A sound piece

I’ve made one and you can hear it here.  The track still has its lumps and bumps – it’s a first attempt and I’m still learning this new language of EQ and frequencies, gain and handling noise, windjammers, foamies, fluffies, omnis …

Piecing this audio file together has felt a bit like writing a poem.  There’s the same listening to what is already there in order to work out what the next movement or appearance should be, the same sense of ‘feeling’ your way forward although you’re not walking or climbing, actually.  There’s the same sense of ‘hearing’ what comes next, before you have written or placed it, and the uncanny idea that you’ve made an entity that is starting to talk back to you.

And the collaging technique, guided by sound, that I’ve used in a lot of my more recent poems, is absolutely what I’ve been using in this sound work.  It’s been really exciting, discovering these links between the two art forms.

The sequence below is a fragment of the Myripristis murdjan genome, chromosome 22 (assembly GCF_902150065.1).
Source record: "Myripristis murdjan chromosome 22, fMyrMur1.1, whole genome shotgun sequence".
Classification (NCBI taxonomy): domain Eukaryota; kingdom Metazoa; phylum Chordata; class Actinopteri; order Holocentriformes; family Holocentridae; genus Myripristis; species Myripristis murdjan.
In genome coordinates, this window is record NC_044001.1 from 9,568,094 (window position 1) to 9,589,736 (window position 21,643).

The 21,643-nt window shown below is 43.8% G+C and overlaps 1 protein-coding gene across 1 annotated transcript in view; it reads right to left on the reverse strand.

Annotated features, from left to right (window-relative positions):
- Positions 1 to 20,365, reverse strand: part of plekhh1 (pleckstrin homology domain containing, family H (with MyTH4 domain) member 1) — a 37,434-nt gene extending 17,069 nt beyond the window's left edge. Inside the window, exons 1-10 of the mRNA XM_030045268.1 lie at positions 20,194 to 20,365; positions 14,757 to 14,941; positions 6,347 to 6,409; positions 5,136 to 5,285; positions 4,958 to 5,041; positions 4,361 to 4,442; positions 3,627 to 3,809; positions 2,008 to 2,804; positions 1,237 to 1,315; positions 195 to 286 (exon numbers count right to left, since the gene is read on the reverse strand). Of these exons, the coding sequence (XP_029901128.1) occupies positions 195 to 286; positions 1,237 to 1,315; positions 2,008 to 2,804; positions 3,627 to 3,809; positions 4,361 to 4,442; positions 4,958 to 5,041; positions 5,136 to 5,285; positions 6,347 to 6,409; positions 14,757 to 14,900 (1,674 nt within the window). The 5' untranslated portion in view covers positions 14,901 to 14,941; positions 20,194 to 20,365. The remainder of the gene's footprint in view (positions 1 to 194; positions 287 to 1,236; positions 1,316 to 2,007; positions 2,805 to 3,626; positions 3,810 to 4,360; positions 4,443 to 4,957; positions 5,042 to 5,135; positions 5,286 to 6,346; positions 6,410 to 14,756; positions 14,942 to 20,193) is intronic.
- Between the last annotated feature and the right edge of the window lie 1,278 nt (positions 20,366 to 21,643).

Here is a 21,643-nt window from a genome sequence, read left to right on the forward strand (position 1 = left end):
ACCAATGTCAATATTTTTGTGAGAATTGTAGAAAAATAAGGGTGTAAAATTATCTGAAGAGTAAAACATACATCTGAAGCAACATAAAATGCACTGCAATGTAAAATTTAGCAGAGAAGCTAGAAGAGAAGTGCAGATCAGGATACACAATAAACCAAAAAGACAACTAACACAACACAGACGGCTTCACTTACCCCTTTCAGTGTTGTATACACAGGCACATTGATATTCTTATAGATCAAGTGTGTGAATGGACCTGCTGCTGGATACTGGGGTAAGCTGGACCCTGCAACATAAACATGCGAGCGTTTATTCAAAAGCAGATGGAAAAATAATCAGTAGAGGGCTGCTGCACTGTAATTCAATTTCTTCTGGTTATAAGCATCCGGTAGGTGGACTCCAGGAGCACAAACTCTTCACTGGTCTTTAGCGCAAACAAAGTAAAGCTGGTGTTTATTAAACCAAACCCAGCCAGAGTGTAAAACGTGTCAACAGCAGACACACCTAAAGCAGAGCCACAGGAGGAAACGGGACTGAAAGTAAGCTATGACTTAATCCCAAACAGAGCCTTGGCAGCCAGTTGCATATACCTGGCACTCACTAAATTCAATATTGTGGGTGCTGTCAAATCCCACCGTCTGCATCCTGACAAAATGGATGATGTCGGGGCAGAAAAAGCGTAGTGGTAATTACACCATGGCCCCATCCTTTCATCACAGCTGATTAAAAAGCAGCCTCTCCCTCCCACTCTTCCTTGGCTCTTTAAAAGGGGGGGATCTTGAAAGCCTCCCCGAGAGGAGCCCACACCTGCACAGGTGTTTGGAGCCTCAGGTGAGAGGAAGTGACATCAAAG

There’s a long poem for sounds and voices, ‘Transit’, in the collection (my first, full one – still very excited about this!) coming out with Penned in the Margins in February.  When I wrote it, I included a narrator, binding the fragments of speech together and commenting on some of the sounds that would swirl around the voices if the poem were ever performed.  This was because of the poem’s double life, as something on the page and potentially out in the air.   But I think what sound art is teaching me is just how much less necessary I am finding that commenting ‘voice’ and how much more I can trust a reader, a listener.

Much to think about.  My next step is to work with one of my old poems, chop it up, add it to the mix.  I have caught some lovely sounds around E11 where I live, am itching to do something with them.  Watch this space.

To learn how to do all this, I’ve been doing an excellent short course down at Goldsmiths on field recordings and soundscapes. Sherry is a brilliant teacher – and her own work is really interesting.

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2 thoughts on “A sound piece

    1. Thanks, Melanie. My skills definitely need to catch up with my enthusiasm, but I’m really enjoying being a beginner again.

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